Skid Row Housing Trust opens 54 permanent supportive housing units

Six Four Nine Lofts via Skid Row Housing Trust

Mayor Eric Garcetti and other Los Angeles-area elected officials joined the Skid Row Housing Trust to announce the grand opening of a permanent supportive housing building and medical clinic in the Skid Row area of downtown Los Angeles.

The project, called "649 Lofts,'' located at 649 Wall St., has 54 studio units between 385 and 400 square feet. It began admitting residents in March and is the second of three Skid Row Housing Trust projects expected to open in 2021.

The building includes a three-story community health clinic, called the Joshua House Health Center, which is operated by the L.A. Christian Health Centers. The clinic is scheduled to open later this year and will provide medical, dental, optometry, mental health and social services to an anticipated 7,000 people in the Skid Row community each year.

"It's really important that the patient, when they come, they know that we did this for them, that they feel loved, that they are treated with respect and dignity in a state-of-the-art facility,'' Los Angeles Christian Health Centers Chief Operations Officer and Deputy Director Bettina Lewis said.

RELATED: New supportive housing community for the homeless opens up in the heart of Skid Row

The building also features outdoor gardens, a community room, laundry facilities and bike storage.

"This project brings housing and health care to the heart of Skid Row, both of which are desperately needed for those who are experiencing homelessness,'' said Sierra Atilano, chief real estate and investment officer for the Skid Row Housing Trust.

The development was financed by U.S. Bank, the Los Angeles Housing and
Community Investment Department and the Los Angeles County Development Agency.

Garcetti thanked the Skid Row Housing Trust and L.A. Christian Health Centers and praised the opening of the facility, saying the project is bringing "housing health and hope to Los Angeles and to Angelenos for generations to come.''

Los Angeles County Supervisor Holly J. Mitchell said, "We know that a `housing first' approach works ... the high rate of people staying housed is possible because we know what works and housing works. A space to heal leads to success.''

RELATED: $2B development planned for 7.6-acre site in Skid Row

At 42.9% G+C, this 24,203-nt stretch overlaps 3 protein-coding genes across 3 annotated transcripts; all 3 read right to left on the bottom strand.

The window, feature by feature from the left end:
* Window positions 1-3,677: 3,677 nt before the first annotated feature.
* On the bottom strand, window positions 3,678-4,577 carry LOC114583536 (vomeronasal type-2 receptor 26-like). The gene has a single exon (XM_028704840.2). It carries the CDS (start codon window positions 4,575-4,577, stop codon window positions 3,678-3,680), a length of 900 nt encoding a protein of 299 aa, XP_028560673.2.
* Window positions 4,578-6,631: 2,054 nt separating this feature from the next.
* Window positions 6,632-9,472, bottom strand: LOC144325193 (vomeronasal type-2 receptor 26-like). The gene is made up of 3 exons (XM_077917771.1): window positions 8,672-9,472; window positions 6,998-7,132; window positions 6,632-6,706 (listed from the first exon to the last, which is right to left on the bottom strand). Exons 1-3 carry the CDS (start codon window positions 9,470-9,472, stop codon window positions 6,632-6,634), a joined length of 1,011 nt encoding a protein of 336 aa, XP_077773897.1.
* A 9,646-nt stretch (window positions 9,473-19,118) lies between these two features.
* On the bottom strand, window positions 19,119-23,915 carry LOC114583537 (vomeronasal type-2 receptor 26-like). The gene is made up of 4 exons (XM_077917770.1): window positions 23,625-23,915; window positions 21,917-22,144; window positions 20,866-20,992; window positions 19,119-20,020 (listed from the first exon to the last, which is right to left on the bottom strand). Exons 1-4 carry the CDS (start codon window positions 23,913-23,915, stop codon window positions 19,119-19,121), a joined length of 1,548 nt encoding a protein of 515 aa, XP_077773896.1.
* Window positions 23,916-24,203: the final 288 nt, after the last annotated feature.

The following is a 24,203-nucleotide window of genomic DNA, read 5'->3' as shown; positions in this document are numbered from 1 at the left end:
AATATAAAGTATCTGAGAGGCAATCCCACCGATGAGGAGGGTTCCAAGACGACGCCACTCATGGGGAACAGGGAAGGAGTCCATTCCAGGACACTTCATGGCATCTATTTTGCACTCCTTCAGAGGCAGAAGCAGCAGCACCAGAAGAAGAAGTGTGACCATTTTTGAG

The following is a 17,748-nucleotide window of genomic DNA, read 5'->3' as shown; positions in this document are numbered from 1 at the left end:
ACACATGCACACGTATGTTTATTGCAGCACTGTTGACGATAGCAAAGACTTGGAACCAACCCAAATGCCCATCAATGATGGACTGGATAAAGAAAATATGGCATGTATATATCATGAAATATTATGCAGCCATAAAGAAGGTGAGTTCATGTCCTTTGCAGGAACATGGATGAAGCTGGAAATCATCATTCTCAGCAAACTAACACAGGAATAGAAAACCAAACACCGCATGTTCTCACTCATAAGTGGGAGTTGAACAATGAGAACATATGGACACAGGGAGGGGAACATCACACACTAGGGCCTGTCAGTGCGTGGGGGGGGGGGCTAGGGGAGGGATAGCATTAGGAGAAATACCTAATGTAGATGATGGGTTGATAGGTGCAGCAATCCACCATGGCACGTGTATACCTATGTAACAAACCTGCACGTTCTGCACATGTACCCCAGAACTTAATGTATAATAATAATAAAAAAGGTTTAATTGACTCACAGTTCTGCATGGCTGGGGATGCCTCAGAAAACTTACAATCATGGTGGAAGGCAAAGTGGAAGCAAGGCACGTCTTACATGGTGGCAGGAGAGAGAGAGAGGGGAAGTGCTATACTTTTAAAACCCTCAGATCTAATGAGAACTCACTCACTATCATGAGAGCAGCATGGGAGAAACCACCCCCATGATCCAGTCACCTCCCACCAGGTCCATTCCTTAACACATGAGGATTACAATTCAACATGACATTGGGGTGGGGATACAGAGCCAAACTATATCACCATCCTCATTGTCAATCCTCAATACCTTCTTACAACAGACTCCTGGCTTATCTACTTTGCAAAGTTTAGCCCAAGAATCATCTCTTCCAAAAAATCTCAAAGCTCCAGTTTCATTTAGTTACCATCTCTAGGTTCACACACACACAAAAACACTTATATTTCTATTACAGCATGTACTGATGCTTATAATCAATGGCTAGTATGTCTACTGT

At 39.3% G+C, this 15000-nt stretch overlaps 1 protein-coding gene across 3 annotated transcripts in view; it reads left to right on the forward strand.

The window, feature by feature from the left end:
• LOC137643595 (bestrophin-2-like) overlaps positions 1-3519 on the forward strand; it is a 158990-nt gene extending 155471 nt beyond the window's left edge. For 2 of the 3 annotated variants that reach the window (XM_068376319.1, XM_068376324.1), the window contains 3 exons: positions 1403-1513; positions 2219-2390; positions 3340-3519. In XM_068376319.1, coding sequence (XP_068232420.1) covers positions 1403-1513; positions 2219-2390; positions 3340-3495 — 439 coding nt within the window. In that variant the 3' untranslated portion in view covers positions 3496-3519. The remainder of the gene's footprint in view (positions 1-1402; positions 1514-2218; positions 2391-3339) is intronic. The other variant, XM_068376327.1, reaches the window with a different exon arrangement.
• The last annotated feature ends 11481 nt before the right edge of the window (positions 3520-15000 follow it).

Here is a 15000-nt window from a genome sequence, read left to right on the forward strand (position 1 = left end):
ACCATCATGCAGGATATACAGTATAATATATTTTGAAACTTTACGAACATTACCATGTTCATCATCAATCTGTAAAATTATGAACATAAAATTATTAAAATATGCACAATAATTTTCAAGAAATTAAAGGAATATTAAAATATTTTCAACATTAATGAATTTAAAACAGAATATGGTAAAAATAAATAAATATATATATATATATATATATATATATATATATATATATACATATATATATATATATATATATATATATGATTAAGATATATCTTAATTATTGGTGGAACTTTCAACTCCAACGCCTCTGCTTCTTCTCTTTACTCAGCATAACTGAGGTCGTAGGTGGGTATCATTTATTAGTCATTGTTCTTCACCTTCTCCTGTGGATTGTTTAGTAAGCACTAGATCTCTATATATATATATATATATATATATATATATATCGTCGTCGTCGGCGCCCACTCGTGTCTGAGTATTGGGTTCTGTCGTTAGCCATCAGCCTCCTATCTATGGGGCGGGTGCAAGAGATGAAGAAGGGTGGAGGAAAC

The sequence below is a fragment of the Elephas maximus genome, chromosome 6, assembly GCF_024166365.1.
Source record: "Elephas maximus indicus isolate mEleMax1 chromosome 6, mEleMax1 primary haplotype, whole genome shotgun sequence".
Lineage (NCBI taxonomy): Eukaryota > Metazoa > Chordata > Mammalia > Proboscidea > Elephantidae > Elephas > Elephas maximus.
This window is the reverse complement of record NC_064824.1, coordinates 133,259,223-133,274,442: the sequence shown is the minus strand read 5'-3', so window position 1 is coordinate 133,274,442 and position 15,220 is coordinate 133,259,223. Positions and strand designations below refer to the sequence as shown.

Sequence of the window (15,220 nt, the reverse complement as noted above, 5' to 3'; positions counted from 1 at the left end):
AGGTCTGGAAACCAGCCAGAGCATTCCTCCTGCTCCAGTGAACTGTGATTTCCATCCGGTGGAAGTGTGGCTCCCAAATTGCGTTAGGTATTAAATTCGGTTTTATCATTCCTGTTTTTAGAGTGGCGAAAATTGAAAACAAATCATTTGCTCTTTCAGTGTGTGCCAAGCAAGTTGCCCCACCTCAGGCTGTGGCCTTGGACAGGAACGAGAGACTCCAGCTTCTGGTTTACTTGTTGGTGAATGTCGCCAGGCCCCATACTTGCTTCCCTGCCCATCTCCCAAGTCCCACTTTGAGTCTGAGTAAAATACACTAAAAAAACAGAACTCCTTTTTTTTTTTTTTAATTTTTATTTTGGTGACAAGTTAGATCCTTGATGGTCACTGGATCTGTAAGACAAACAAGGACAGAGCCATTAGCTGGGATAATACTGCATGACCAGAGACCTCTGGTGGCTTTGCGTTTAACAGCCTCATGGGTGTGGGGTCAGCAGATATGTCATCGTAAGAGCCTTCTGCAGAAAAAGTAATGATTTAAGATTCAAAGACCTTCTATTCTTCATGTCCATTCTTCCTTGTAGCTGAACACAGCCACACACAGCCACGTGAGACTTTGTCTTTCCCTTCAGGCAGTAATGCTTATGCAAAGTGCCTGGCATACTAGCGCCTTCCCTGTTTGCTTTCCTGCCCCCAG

The opening comes as the city and county is facing a federal order to provide shelter to all indigent person in the Skid Row area within the next six months.

RELATED: LA County appeals judge's order to house Skid Row homeless by October

U.S. District Judge David O. Carter's mandatory order on April 20 also set a timetable for offers of shelter to be made to about 2,000 homeless people living on the streets of Skid Row during the next 120 days.

The city and county of Los Angeles on Wednesday filed an emergency request to place a hold on Carter's order.

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Attorney Skip Miller, who represents the county, said Wednesday that the judge's mandate "not only violates the separation of constitutional powers, it will not solve homelessness in the region and instead lead to criminalizing it, undermining the trust and faith the county has worked long and hard to establish with people living in the streets.''

The sprawling 50-block area just blocks from Staples Center contains one of the largest populations of indigent people in the nation. Carter wrote in his order that Skid Row was a decades-old byproduct of systemic racism that left Black people -- especially Black women -- "effectively abandoned on the streets. Such governmental inertia has affected not only Black Angelenos, not only homeless Angelenos, but all Angelenos -- of every race, gender identity and social class.''

Carter's action stems from a lawsuit filed last year by the L.A. Alliance for Human Rights, a group of downtown business owners and homeless residents, which sued the city and county to try and force a resolution to the increasing numbers of people living on the streets.